PART 1: Catalina Channel Crossing RecapI have too many stories to fit onto one blog post so I decided to break up the recap into two posts. Hope you enjoy the summary.
Monday Morning: I was down in San Diego, staying with Tasha, Anders, and their two kids. It was really relaxing being with them. We all got up at different times, I sat downstairs at my computer typing a last-second update while sipping my iced coffee. What better way to start the day? There was a flurry of activity at about 10am PDT - roughly two hours before we planned to leave. I packed, Anders returned from his workout, and Tasha returned with their serviced van. Tasha had to shuttle the kids off to something so we said our "see you laters" at that point; then Anders, Chris, Bryn and I focused on packing the van for our 2-hour drive up to Long Beach. We departed as expected a few minutes after noon - perhaps 12:30pm at the latest. All was well. I felt really relaxed. We jammed to a live Phish recording during the drive and chatted away while we passed one rubbernecking opportunity after another. Go ahead and listen along while you read....
Monday Afternoon: We arrived in Long Beach way too early to board the boat but planned to check out the location just as we got there to ensure we had the right place. I'm glad we did. Well, actually, we had a bite to eat before we hit the dock. Where? The Poke Bar - of course. I wanted to taste the things we would be swimming with later. Note the theme of this entire adventure? Snacks were the main focus; swimming came second.
|Poke Bar in Long Beach
The Bottom Scratcher - our pilot boat - was docked at a marina behind a restaurant and it was not easy to locate right away. Perhaps the difficulty of locating it was due to our own preoccupation with other things besides navigating land. When we walked by the boat, Greg - the skipper - stopped eating, exited the galley and greeted us with a less-than-enthusiastic hello. I didn't blame him.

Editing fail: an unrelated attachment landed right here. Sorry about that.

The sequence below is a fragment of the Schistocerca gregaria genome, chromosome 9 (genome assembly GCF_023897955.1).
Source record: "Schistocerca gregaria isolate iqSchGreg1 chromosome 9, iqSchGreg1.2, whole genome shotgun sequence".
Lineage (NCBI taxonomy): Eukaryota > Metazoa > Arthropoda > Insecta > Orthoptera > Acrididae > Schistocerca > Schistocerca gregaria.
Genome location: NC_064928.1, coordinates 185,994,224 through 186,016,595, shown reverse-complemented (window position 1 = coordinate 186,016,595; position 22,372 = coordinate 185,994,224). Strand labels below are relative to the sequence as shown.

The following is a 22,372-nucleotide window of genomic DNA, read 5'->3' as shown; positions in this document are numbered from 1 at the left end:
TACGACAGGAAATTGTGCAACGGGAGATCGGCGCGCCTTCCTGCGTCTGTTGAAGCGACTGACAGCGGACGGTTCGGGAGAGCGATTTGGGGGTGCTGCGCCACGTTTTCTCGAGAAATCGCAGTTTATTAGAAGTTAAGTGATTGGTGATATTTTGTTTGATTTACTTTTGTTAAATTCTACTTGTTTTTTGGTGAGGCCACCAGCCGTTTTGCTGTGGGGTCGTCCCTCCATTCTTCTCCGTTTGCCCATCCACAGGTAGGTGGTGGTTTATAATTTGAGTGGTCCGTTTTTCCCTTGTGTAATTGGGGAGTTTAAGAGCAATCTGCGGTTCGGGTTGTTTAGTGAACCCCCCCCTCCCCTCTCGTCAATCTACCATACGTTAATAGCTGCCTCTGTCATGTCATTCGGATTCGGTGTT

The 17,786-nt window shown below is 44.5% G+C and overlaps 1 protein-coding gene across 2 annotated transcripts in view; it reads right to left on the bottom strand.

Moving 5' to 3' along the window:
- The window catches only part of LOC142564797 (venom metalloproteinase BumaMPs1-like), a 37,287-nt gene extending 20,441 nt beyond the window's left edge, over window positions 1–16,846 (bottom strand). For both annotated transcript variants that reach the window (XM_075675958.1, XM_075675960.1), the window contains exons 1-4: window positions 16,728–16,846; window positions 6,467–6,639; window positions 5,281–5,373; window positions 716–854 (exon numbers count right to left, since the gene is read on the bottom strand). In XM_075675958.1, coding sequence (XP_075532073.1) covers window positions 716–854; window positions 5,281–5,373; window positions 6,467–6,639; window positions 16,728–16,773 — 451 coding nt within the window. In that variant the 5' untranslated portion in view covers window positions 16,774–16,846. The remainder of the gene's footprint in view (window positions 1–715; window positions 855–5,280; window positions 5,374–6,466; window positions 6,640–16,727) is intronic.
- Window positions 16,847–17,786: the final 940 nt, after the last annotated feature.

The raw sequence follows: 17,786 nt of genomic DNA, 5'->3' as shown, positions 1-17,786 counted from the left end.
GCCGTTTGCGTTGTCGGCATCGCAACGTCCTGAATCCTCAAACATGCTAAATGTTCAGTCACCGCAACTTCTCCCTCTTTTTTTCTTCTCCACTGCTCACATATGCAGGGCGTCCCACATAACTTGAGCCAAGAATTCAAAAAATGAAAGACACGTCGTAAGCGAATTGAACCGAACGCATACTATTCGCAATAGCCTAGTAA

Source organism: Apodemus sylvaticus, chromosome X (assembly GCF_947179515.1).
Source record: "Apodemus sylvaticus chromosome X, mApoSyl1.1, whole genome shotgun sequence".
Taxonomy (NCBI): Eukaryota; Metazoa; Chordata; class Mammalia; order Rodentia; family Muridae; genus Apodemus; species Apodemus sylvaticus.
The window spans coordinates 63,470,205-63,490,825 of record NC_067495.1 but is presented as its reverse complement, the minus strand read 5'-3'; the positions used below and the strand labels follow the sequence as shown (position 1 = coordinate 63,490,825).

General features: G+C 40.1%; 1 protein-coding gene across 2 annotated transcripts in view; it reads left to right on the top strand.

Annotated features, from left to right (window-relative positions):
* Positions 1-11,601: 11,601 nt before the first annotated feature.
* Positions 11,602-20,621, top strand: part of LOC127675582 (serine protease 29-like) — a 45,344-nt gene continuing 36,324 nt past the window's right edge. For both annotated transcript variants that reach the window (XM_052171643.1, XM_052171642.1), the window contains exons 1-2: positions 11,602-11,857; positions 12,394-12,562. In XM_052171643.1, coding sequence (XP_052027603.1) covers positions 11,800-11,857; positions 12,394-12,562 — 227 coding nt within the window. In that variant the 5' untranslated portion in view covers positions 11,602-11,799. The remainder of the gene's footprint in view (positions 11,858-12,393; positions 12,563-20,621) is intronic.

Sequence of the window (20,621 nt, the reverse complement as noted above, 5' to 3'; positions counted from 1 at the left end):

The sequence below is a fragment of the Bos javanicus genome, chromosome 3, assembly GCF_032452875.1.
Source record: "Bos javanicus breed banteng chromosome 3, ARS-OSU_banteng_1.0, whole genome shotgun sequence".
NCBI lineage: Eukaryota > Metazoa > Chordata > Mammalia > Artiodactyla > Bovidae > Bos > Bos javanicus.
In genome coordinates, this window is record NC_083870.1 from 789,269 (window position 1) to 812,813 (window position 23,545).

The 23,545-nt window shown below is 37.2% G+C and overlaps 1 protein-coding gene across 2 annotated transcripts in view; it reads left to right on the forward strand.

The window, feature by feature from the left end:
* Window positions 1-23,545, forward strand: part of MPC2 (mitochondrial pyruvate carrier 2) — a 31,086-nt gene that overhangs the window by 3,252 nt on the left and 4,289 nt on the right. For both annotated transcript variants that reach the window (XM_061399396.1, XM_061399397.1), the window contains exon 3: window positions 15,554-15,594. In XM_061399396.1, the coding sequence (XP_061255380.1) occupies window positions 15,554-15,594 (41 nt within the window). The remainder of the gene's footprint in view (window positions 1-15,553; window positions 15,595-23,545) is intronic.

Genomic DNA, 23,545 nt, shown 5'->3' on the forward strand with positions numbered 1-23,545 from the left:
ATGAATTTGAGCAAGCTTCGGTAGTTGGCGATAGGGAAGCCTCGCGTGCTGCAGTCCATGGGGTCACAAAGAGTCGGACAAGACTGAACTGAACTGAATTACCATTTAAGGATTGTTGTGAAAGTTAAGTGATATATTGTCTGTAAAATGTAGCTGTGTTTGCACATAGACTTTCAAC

|The Bottom Scratcher (on a different day for a different purpose)
We were over 4 hours early for our boarding time. None of us took it personally. We were too focused on our adventure and we obviously came too early. Regardless, Greg cleared up a few things and we were left to our own devices to figure out how to spend the next few hours. What better way to spend them than watching a movie? AND what better movie than one about the sea? NOT! I completely forgot what movie we saw. (NB: on my first draft of this post, I had "Finding Dory" as the movie we watched before the swim. Kat said..."you didn't watch that movie...") We actually saw this one:
A perfect way to start the adventure...with an adventure story....along with sewer swimming. Go see it if you like animated films. I am a sucker for a good cartoon story. Oh, did I mention that I surprised the crew. When I noticed we had 2 hours to kill, I knew we could squeeze in a movie if one started at about 4pm and lasted less than 2 hours. Voila! Found one and found the movie I knew all of us would enjoy. We sat in a semi-air conditioned theatre after enjoying some Poke at the Poke Bar.
|Marathon swimming dream meal....burger and shake
Loading the boat took a little time but thankfully there were many around to help. We had loads of equipment bags - mostly food and water for me and the crew. After loading, we waited for the observers and then pushed off at about 8:20pm for Catalina Island. The swim was from the island to the mainland; thus, trip one was to get out to the island and the skipper said it would take about 2 hours - give or take a few minutes. The skipper gave us a pre-trip lecture about the dangers of swimming around a boat with two huge four-bladed props. I got the message loud and clear. Greg offered the nice balance of salty humor and emphatic seriousness that kept us all on the straight and narrow. We got the message and then moved on to the next briefing - the one by the observers. That In-N-Out burger was causing me some serious stomach concerns. Good idea? I'm not sure. Perhaps the butterflies before an event caused the problems but they subsided after a quick trip to the head. All was well.
The briefing by the observers was quick and easy. Most of it centered on the do's and don't's of marathon swimming. I think my crew paid attention to most of it - at least that was my hope. They were all experienced athletes so they knew that rules were NOT meant to be broken - especially an expensive adventure like this one. We were focused on success and everyone was in a good mood.